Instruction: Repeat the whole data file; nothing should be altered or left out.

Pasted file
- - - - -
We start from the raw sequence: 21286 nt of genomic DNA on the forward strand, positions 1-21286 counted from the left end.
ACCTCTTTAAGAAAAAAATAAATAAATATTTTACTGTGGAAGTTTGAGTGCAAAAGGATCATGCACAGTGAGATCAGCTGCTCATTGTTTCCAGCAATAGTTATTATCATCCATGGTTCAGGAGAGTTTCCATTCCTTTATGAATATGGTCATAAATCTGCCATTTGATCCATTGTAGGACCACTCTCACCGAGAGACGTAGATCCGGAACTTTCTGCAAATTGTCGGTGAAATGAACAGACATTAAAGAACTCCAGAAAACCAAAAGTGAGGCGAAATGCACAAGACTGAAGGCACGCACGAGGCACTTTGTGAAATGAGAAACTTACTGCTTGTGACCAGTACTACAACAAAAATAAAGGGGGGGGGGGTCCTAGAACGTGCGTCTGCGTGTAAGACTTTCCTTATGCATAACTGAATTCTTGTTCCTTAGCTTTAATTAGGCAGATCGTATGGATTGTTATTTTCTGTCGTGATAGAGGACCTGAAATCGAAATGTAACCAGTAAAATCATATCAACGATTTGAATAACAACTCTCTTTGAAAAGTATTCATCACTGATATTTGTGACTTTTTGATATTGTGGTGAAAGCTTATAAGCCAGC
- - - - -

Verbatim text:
We start from the raw sequence: 21286 nt of genomic DNA on the forward strand, positions 1-21286 counted from the left end.
ACCTCTTTAAGAAAAAAATAAATAAATATTTTACTGTGGAAGTTTGAGTGCAAAAGGATCATGCACAGTGAGATCAGCTGCTCATTGTTTCCAGCAATAGTTATTATCATCCATGGTTCAGGAGAGTTTCCATTCCTTTATGAATATGGTCATAAATCTGCCATTTGATCCATTGTAGGACCACTCTCACCGAGAGACGTAGATCCGGAACTTTCTGCAAATTGTCGGTGAAATGAACAGACATTAAAGAACTCCAGAAAACCAAAAGTGAGGCGAAATGCACAAGACTGAAGGCACGCACGAGGCACTTTGTGAAATGAGAAACTTACTGCTTGTGACCAGTACTACAACAAAAATAAAGGGGGGGGGGGTCCTAGAACGTGCGTCTGCGTGTAAGACTTTCCTTATGCATAACTGAATTCTTGTTCCTTAGCTTTAATTAGGCAGATCGTATGGATTGTTATTTTCTGTCGTGATAGAGGACCTGAAATCGAAATGTAACCAGTAAAATCATATCAACGATTTGAATAACAACTCTCTTTGAAAAGTATTCATCACTGATATTTGTGACTTTTTGATATTGTGGTGAAAGCTTATAAGCCAGC